The Warrior and the Weasel

“You need a hand with that?”

It was easier to buy four Peronis at a time, than queue twice at the crowded bar, but Jack’s hand had started shaking carrying them over to the waterfront table.

“I would have got up but… I couldn’t be bothered,” said Scot.

“That’s okay,” said Jack, flexing his bony mitt. “Old war wound. ‘Nam.”

“You were hardly the Army type at college.”

“No, but I sure was clumsy. I, uh, broke my hand again a couple of months ago, and bones take a hell of a lot longer to heal than they used to.”

“Tell me about it,” said Scot, and tapped his head.

It had been twenty years since college. Facebook had put them back in touch, and “Interstellar” at the Imax had provided the excuse to finally meet up again. Post-movie they struggled to sketch in the massive blanks. Scot had done well for himself, married with two great sons and a job that offered global travel. Jack had moved back home.

“It’s been a weird year,” said Jack. “As opposed to the nineteen before that. I’ve had a few… self-inflictions recently.”

Somehow it was easier to talk about recent events than the big ones they had missed in each others lives, but doing so reminded them both who they were. Jack had dropped a weight onto his right hand failing to “work out” in the garage. A week later, he’d cracked a rib on his left flank failing to Fosbury Flop over a beer garden table in a drunken dare.

“So your mid-life crisis health kick is really paying off then,” said Scot. “Try cycling, that’s what I do to keep my natural obesity at bay. Although there may be too many Audis on the road for your luck.”

“You haven’t heard the third fail yet. That’s the real sucker punch.”

“If it’s that good I think we may need whisky,” said Scot. “There’s a cocktail bar down the way. Let’s get a little Don Draper.”

When they finished the beers they careened down the Southbank as the London skyline began to light up in the dusk. It took several attempts to walk through the sliding glass doors of the Mondrian hotel before they realised there was a touch panel that opened them, much to the amusement of the receptionist.

Over the first round of Manhattans Jack continued with his ego bruising. “It went a little something like this…”

After drinking £50 in his local, and in the process of running up a further £55 tab, Jack had mistakenly insulted Chelsea Dave by commenting on his hoodie. Dave had glowered and threatened him repeatedly. He had been ready to leave but, because Scottish Angus and his wife Denise threw a jeering yellow hat over his head, Jack held his ground, stayed well past his bedtime and got even more legless.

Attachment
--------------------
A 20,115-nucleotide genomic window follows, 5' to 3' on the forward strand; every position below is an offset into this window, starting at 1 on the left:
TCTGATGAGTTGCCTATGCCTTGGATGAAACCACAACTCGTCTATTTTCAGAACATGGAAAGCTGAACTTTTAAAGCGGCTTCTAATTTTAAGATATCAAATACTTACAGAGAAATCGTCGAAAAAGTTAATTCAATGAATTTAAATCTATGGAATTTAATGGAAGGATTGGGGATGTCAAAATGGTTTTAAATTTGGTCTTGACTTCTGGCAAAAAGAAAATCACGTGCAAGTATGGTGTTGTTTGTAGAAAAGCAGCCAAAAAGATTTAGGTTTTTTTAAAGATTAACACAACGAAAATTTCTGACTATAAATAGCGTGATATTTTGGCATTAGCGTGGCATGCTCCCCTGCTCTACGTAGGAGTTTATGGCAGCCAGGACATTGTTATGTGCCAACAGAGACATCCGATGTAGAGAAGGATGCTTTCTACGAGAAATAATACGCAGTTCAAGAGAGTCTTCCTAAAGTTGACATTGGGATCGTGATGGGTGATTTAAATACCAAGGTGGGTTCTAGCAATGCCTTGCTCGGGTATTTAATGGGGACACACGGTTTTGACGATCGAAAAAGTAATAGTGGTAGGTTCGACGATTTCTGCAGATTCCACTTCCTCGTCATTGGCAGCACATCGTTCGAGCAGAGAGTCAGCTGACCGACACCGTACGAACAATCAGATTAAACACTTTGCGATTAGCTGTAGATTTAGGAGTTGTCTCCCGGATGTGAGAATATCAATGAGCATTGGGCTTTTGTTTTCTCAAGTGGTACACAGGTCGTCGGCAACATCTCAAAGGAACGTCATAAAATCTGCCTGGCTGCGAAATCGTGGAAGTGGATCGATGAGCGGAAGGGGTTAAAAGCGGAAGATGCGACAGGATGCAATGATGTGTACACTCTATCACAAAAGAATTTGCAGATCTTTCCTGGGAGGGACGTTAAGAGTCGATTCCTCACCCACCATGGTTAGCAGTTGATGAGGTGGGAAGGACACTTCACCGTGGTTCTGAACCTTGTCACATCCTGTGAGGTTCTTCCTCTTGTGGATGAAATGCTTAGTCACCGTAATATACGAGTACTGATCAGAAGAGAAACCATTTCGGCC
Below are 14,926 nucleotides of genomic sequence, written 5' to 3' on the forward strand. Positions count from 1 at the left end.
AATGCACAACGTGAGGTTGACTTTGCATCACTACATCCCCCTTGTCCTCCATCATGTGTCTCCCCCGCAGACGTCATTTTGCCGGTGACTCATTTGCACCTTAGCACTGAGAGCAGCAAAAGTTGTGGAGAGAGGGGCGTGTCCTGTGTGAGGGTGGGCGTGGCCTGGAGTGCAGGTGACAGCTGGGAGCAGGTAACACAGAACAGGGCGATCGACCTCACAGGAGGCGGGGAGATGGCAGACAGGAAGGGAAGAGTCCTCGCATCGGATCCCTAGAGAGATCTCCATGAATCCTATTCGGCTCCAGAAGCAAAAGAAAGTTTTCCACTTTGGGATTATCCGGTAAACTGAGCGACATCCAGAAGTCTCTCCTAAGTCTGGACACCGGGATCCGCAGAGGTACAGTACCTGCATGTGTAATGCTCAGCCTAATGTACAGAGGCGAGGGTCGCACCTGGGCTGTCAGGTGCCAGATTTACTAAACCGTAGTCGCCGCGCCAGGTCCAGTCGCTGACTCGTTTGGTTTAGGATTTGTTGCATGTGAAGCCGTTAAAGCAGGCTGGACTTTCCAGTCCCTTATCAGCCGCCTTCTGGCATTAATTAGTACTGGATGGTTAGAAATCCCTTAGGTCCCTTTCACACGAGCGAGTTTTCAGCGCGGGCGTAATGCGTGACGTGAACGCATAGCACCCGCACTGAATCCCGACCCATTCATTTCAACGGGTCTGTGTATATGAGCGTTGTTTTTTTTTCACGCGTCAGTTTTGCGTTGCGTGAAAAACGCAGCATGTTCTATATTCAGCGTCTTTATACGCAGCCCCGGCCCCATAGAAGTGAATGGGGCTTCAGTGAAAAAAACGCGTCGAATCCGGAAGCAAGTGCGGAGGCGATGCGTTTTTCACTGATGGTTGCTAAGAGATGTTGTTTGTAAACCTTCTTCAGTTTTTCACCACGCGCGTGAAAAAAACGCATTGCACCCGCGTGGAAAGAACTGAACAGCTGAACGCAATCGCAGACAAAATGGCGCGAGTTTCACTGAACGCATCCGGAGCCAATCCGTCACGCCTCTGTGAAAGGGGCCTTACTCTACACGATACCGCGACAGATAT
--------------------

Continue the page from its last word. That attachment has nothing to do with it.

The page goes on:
When Angus called him a coward again on the way out Jack had lurched over to confront him. Angus’ steel toed shoes kicked two more ribs in before he straddled Jack and tried to strangle him. The foaming Scot was pulled off and sent packing by Dave. Ironically enough, the Chelsea fan was the only one who helped Jack. The barman was apparently stopped from intervening in the violence by the drunken landlady.

A further irony was how the gossip was respun in the following weeks, so that Jack became the bully picking fights. This compounded the suspicion his life was a bad sitcom on the wrong channel, especially when the idiotic ginger barman imitated 1970s canned laughter by hollering ‘oh no’ at Jack whenever he walked through the doors.

“Look I’m Scottish too, and that turd was no Braveheart,” said Scot.

“You’re Scottish? I never knew that. Isn’t that a bit weird, given your name?” said Jack.

“You never knew that? You can also have a Frenchman called Francois and an American called…”

“Amy?”

“Right. Okay, look ‘tardo, I’m going to explain something to you, using small words. There are two types of Scot. There are the warriors, and then there’s the weasels. The weasels may pretend they’re warriors, but they’re not.”

“Okay, I’ll bite. What’s the difference?”

“Glad you asked. A warrior wants and enjoys a fight. But he wants a good one, he’s not going to beat up a cripple.”

“I wasn’t a…”

“You couldn’t raise your left, or swat a fly with your right, and you’re English. To a true Scot, you’re a cripple. Being legless is by the by. Anyway, a warrior will wait until the cripple can stand up straight. Then he’ll beat the tar out of him. Fair fight, y’know with real punches and stuff. Seems that Chelsea had a bit more Scotch than the Scot. But a weasel would rather kick a man when he’s down, a wheelchair wouldn’t stop him. You, mon frere, were beaten by a weasel.”

“That actually makes it worse.”

“Well, you were screwed either way. They wanted a target, and saw seven foot of drunk at the bar, Goliath that makes them David. From a distance you don’t look too much of a wimp, must be the shaved head and scars.”

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